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As Allegations of Mistreatment and Unsafe Conditions Mount, Amnesty International Declares It Stands With Amazon Workers

"Amazon is one of the world's wealthiest companies and its profits are surging as a result of this crisis. It is repugnant that the company's workforce feel their safety is not being taken seriously."

Amazon employees hold a protest and walkout over conditions at the company's Staten Island distribution facility on March 30, 2020 in New York City.

Amazon employees hold a protest and walkout over conditions at the company's Staten Island distribution facility on March 30, 2020 in New York City. (Photo: Spencer Platt/Getty Images)

Human rights advocacy group Amnesty International on Friday demanded online retail giant Amazon start prioritizing the health and safety of its workers around the planet as the company experiences massive demand from a world largely still in lockdown due to the coronavirus pandemic. 

"Amazon is one of the world's wealthiest companies and its profits are surging as a result of this crisis," Amnesty researcher Joe Westby said in a statement. "It is repugnant that the company's workforce feel their safety is not being taken seriously."

As Common Dreams reported, Amazon has cracked down of late on workers at its facilities lobbying for better working conditions. The company has also used high tech attempts to monitor labor unrest at its grocery store Whole Foods. These attacks on workers, said Amnesty, cannot be allowed to continue.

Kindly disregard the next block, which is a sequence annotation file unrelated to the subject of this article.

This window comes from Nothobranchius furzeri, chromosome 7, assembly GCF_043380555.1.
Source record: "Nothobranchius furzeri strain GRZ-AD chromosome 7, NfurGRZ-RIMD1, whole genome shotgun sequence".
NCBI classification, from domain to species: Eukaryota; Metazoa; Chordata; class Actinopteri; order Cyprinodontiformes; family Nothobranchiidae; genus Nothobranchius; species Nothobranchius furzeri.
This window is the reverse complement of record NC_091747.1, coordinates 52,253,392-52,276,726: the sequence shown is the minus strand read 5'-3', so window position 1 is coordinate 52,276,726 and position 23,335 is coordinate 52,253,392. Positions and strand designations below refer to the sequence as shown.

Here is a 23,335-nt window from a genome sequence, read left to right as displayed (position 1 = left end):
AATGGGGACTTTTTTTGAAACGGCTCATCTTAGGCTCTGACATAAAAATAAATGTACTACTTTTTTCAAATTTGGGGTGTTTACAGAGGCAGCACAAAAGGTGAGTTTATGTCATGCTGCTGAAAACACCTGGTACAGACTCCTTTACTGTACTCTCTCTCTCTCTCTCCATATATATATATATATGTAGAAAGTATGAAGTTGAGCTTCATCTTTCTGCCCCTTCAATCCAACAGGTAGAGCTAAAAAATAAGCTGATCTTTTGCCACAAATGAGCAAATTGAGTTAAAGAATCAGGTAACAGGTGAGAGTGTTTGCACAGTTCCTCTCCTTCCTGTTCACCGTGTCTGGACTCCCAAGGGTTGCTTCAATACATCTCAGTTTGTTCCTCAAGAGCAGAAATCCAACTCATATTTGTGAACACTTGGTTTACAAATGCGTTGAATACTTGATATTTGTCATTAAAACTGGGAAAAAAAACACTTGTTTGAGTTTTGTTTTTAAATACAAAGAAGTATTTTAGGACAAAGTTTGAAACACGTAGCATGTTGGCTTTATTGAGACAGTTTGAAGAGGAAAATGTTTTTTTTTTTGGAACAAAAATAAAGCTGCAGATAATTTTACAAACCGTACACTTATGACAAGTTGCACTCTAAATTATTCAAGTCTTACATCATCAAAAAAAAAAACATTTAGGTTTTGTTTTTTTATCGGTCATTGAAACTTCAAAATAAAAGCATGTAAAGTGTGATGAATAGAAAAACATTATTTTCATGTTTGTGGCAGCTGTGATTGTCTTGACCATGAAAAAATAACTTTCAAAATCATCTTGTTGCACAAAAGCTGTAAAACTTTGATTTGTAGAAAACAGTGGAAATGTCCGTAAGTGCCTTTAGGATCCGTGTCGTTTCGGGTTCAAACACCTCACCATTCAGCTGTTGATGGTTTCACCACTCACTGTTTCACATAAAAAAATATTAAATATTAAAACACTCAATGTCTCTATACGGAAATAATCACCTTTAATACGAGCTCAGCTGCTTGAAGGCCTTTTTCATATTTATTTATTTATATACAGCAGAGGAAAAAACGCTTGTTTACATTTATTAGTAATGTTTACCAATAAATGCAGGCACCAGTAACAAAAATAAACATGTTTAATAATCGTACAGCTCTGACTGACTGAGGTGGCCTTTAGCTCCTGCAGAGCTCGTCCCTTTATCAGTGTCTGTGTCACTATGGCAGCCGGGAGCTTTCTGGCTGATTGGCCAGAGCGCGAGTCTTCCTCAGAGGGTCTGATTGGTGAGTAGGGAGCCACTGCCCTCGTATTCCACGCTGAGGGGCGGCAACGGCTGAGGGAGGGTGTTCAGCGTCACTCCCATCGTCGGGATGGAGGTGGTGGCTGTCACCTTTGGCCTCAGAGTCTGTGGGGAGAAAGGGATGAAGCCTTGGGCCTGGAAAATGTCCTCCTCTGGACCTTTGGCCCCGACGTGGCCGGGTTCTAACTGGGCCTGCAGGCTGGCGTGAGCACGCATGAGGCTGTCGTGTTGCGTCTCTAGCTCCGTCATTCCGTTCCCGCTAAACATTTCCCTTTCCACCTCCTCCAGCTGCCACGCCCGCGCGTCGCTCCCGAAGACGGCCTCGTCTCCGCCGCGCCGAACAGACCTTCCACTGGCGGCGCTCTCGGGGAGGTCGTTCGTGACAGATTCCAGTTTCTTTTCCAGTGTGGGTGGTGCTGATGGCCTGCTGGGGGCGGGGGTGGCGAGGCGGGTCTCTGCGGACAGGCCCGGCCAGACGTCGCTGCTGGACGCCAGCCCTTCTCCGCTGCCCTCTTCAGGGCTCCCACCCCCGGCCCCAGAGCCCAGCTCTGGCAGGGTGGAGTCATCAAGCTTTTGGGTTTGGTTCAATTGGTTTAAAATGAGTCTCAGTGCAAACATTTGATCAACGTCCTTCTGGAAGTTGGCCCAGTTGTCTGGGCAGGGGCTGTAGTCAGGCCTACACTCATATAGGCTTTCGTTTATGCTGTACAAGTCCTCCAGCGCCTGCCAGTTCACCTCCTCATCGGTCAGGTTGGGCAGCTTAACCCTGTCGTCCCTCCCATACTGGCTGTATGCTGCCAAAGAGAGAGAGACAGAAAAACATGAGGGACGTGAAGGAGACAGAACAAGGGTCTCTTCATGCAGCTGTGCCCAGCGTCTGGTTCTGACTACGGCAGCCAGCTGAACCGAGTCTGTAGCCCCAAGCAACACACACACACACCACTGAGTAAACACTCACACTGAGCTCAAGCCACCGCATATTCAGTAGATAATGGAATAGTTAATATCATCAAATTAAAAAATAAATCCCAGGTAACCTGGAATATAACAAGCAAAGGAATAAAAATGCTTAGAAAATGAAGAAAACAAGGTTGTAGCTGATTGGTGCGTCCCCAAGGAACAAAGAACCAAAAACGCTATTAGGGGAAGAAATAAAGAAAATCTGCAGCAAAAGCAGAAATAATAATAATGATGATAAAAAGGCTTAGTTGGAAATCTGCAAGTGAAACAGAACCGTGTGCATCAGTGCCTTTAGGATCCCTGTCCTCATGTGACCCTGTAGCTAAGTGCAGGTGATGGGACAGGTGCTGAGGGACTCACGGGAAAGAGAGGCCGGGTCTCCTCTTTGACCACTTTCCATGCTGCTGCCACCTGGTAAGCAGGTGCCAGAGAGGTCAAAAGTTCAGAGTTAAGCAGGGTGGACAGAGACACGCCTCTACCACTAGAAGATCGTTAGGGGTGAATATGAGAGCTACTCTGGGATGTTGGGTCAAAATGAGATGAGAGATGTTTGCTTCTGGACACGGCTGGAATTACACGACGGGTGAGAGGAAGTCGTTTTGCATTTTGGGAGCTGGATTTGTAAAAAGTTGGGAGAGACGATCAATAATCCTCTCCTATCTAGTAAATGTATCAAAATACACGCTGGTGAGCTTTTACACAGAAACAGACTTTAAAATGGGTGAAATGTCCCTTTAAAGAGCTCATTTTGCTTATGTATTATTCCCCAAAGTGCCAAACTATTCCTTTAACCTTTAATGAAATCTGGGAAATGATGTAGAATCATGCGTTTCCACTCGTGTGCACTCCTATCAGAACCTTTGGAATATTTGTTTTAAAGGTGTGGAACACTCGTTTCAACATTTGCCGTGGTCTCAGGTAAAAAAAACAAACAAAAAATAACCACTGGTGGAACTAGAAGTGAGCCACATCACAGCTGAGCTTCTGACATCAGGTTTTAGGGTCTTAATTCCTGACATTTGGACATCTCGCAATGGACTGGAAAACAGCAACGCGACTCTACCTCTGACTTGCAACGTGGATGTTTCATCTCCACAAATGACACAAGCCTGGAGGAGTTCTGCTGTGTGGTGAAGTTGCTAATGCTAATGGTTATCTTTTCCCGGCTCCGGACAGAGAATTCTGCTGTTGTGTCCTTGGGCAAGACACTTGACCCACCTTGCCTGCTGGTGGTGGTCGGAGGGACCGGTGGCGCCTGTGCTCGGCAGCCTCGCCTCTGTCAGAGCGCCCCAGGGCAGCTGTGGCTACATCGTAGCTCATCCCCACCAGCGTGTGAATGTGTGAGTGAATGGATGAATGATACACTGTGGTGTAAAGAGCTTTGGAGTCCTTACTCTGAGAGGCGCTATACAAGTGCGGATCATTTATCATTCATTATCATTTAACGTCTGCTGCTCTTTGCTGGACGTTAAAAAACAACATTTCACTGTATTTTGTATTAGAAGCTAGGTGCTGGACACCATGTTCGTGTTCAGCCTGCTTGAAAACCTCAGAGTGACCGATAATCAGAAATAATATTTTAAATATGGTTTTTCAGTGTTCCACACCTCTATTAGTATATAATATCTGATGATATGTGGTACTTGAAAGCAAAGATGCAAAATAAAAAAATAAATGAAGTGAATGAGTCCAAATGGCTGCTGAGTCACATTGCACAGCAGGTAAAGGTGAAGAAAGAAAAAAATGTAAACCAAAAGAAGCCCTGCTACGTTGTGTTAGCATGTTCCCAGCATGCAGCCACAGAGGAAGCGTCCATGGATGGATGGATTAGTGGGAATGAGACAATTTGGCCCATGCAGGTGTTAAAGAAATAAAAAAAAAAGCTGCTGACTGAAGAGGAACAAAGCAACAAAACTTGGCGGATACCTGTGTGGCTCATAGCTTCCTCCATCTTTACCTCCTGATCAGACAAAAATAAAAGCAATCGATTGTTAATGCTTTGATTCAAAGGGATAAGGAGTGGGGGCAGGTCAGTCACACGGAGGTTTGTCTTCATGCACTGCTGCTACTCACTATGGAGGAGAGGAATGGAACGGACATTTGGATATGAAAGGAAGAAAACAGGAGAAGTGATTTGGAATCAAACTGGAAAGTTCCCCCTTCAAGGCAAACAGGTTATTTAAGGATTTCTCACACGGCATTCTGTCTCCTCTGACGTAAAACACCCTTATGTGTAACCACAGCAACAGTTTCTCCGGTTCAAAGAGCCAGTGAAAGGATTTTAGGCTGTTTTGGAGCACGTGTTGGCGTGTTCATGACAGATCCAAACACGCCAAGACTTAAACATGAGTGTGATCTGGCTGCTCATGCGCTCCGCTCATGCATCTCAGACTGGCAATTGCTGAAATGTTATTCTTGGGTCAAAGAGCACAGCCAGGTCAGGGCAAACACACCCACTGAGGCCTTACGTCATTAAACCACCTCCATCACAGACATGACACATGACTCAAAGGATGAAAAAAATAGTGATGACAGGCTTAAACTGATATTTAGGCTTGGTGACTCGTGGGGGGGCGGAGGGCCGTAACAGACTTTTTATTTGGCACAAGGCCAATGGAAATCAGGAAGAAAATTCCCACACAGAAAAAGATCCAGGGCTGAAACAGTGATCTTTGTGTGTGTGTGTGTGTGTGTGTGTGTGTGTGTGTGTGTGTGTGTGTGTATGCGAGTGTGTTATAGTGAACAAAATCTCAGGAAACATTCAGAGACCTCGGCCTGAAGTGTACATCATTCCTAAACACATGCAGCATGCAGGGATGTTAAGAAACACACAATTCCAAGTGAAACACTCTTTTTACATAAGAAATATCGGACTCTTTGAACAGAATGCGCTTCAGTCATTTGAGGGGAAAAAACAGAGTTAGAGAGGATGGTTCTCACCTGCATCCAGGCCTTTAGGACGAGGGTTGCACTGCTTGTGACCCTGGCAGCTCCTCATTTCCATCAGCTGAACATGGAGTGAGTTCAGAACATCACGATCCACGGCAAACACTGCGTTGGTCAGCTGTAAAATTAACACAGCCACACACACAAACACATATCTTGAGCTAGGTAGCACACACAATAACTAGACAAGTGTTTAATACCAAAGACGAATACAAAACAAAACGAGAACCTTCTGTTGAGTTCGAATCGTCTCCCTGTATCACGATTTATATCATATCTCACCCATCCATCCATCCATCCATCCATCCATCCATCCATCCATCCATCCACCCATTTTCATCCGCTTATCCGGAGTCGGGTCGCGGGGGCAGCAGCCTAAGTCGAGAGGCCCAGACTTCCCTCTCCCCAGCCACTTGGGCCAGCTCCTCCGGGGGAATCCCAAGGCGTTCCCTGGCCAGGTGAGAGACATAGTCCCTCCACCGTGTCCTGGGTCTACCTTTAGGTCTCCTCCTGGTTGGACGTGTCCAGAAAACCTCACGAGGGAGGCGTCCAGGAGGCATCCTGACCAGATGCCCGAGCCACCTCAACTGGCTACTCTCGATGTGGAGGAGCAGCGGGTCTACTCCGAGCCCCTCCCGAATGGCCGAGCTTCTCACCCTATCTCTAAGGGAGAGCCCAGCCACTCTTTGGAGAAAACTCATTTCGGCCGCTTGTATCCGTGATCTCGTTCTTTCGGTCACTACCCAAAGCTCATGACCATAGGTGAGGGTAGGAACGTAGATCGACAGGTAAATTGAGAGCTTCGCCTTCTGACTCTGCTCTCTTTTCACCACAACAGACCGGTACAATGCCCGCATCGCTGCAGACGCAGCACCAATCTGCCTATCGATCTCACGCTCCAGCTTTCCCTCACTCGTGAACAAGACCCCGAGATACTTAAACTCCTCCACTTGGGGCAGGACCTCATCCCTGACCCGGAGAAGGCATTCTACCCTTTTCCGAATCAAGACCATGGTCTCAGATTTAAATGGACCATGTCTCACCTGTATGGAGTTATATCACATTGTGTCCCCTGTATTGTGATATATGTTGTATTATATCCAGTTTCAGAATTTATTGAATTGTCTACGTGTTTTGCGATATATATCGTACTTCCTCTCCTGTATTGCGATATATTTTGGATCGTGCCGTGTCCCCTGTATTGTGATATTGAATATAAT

“Allegations that staff have been fired for speaking out are deeply disturbing," Westby said. "No Amazon worker should face reprisals for speaking out about safety concerns. Amazon must ensure that workers can report concerns about health and safety risks without fear of retaliation."

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Meanwhile, Amazon CEO Jeff Bezos, the richest man in the world, has seen his personal wealth increase by $24 billion since the pandemic began spreading across the globe in January. 

The retailer's move to cut costs further by rescinding the right to take unlimited leave related to the disease as the first wave of the outbreak begins to ever-so-slightly recede, said Westby, is another example of Amazon's poor treatment of staff.

"It's outrageous that Amazon is set to end its policy to give workers the option to take unlimited unpaid leave, which was just instituted in March," Westby said. "With reports of new COVID-19 cases emerging at warehouses in Indiana and New Jersey, employees face an impossible choice of potentially putting their health at serious risk by going to work or having to leave the company."

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